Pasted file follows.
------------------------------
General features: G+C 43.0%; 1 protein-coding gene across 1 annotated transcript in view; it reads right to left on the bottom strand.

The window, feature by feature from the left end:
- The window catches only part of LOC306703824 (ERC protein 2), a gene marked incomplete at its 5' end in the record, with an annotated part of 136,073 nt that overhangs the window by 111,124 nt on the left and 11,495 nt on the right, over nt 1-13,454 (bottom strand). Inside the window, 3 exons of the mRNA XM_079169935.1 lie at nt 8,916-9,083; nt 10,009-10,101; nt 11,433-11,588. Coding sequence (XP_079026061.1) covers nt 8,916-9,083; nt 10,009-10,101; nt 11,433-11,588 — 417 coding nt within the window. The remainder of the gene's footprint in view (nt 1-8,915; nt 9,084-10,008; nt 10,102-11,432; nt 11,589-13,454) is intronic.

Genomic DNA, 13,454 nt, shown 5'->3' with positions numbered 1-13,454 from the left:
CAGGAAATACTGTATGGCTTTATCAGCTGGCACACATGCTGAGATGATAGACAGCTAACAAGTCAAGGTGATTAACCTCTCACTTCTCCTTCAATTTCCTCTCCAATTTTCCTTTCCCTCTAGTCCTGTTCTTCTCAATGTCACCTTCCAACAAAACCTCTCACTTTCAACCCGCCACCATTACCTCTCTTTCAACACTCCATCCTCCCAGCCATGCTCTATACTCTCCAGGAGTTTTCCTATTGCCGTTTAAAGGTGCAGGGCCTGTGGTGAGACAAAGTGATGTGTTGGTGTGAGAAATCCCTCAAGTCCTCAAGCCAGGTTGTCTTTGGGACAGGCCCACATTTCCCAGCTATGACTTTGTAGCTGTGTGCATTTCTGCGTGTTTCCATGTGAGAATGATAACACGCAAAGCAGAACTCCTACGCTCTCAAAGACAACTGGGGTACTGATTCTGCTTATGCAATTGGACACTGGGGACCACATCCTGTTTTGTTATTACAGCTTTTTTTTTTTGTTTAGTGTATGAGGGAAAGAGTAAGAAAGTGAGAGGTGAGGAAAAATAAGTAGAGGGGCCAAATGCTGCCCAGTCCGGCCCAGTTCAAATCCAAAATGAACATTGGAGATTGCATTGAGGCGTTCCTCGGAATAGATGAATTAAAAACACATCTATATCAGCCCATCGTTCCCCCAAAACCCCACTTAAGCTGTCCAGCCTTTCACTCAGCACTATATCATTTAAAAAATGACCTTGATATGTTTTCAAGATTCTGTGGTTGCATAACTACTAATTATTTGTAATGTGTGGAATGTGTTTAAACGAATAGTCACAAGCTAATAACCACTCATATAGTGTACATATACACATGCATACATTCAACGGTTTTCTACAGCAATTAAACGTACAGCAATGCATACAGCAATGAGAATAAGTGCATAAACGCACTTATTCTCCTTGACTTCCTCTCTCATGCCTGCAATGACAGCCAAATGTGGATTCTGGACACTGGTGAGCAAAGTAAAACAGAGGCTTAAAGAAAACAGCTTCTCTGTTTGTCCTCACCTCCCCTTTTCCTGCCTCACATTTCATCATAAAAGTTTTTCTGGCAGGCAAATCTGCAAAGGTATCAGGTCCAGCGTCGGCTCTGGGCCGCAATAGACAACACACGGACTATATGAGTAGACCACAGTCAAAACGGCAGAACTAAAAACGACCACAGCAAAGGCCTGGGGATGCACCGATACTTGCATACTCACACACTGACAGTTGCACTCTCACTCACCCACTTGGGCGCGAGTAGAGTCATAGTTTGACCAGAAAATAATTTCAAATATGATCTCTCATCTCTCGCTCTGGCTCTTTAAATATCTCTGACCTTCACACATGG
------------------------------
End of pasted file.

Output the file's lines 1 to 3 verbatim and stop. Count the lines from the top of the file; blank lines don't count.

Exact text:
General features: G+C 43.0%; 1 protein-coding gene across 1 annotated transcript in view; it reads right to left on the bottom strand.

The window, feature by feature from the left end:
- The window catches only part of LOC306703824 (ERC protein 2), a gene marked incomplete at its 5' end in the record, with an annotated part of 136,073 nt that overhangs the window by 111,124 nt on the left and 11,495 nt on the right, over nt 1-13,454 (bottom strand). Inside the window, 3 exons of the mRNA XM_079169935.1 lie at nt 8,916-9,083; nt 10,009-10,101; nt 11,433-11,588. Coding sequence (XP_079026061.1) covers nt 8,916-9,083; nt 10,009-10,101; nt 11,433-11,588 — 417 coding nt within the window. The remainder of the gene's footprint in view (nt 1-8,915; nt 9,084-10,008; nt 10,102-11,432; nt 11,589-13,454) is intronic.